Instead, I will report some findings from a real-life study that is ongoing and that mirrors the hypothetical study described above. This study of 60 young Australians with IQs of 160 and above is in its 22nd year, and the majority of the subjects are in their mid- to late 20s. Like the children in the hypothetical study, the majority undertook their entire schooling in classes where the average IQ was 100, at least four standard deviations below theirs. These children, and their parents, were less than happy. The education systems were unresponsive and no ethics committee raised a whisper…

– Prof Miraca Gross, Exceptionally Gifted Children. Journal for the Education of the Gifted. Vol. 29, No. 4, 2006, pp. 404–429.


Favourite stories (AIS)

I can’t find the wonderful example of Miraca comparing sports teams to academic teams, but this extract from her EG book is pretty close…

‘Elitism’, in Australia, has always been a strongly pejorative term, especially when used in connection with the fostering of intellectual talent. Recently, however, the terms ‘elite’ and ‘elitist’ have taken on radically different connotations when used in reference to the fostering of sporting talent.

In March 1989, two months before the Federal Government responded to the Senate Committee’s report on the gifted and talented by saying that everything that needed to be done was already being done, a House of Representatives Committee completed a report on the status of sports funding and administration in Australia, under the title Going for Gold. The thrust for this investigation came, in part, out of a certain disappointment, among Australians, in Australia’s performance at the Seoul Olympics the previous year.

Within weeks the Federal Government responded by committing 51.7 million dollars to provide assistance and encouragement grants for ‘elite’ athletes, with an additional 15.6 million to support the hiring and training of first-class coaches to ensure that Australian athletes could command a more favourable position in future international competitions (Bruer, 1989).

In 1989 the population of Australia was less than 17 million; this was an astonishing commitment of four dollars per head of population from a nation then in serious recession. The dedication of these funds to the training of young people gifted in the sensorimotor domain drew not a murmur of protest from the teacher unions. Nor did they express concern that the funds might have to be drawn from other sources.

The Federal Government turned down, flat, the Senate Committee’s recommendation for the establishment of a national centre for research in gifted education. Of course it could be said that we already had one! A national centre for the fostering of talent – the Australian Institute for Sport – was established in 1981. Ironically, its website claims that it was founded as a result of Australia’s poor showing in the Montreal Olympics.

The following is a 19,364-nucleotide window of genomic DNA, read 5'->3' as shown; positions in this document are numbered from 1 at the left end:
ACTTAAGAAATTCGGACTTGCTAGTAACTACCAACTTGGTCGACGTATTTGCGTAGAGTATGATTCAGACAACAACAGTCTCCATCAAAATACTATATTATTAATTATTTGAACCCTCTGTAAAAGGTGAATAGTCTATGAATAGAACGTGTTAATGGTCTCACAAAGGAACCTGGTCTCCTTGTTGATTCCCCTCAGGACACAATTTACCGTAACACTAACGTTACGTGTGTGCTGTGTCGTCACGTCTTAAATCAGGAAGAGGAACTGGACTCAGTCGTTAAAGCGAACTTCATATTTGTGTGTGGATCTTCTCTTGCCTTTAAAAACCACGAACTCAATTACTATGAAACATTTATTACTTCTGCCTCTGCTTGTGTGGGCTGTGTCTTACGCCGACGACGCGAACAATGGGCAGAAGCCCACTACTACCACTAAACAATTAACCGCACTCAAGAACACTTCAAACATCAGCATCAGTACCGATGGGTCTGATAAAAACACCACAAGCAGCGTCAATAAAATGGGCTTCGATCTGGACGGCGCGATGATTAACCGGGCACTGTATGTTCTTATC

Going for Gold (Commonwealth of Australia, 1989) used the terms ‘elite sport’ and ‘elite athletes’ quite unabashedly throughout. In Australia, ‘elitism’ in fostering the talents of her most able sportsmen and women is not only applauded, but also funded from the public purse; ‘elitism’ in discovering and fostering the intellectual talent of her most able youth arouses vigorous protest from politicians and educators alike.

The study reported in this book will follow the social and emotional development, and the educational progress, of a group of exceptionally and profoundly gifted children undertaking their elementary and secondary schooling in Australia in the last two decades of the twentieth century and the first few years of the twentyfirst. The social and political attitudes that influenced the education of gifted and talented children in the 1980s have had a direct and deleterious effect on the educational provisions offered to the majority of the children in this study.

– Prof Miraca Gross, Exceptionally Gifted Children.


Miraca’s submission to the 2001 Senate enquiry

Download Miraca’s 111-page submission to the 2001 Senate enquiry on gifted education.

Private correspondence

Miraca was driven, passionate, eloquent… and diplomatic!

Here is a fascinating thread from our correspondence about the Mensa acceleration booklet above…

To: Miraca
From: Alan
Date: 17 August 2016

Thanks Miraca,

This is really useful. I will format it shortly. I wonder if I can request your brief input with a few things:

1. Story about not accelerating. At the Brisbane conference last year, I wrote down your words about a gifted student who was not accelerated to the effect of: “What if that student was to become a doctor? What if I could have helped accelerate her, so that she could have become a doctor two years earlier? How many more lives would she have saved in that time? An extra two years worth!”. Could you expand with some background that I missed or correct this?

2. Would you be okay with using a callout quote from Bob Davidson: “I mean, that’s criminal to send a kid [who already reads well] to kindergarten…. Somebody should go to jail for that! That is emotional torture!”

3. Are you able to diplomatically answer the question of what parents should do if schools refuse to accelerate?

Thank you!



To: Alan
From: Miraca
Date: 18 August 2016

Hi Alan,

I’d rather keep the article as it is, if that’s okay with you. My reasons are:

The issue of how much longer an accelerated child’s career could last is important but I think it could be a bit of a distractor here.

Much as I admire the Davidsons I think this particular comment of Bob Davison’s is a bit inflammatory and doesn’t “sit well” in what I’ve tried to make a more gently reasoning article. (That does not detract from my warm admiration of Bob!)

What parents can do if schools refuse to accelerate is, likewise, a whole other article!

It’s never easy to write a short article on such an important issue as acceleration because one always agonises about what one has had to leave out but it’s also important to keep the tightness and focus.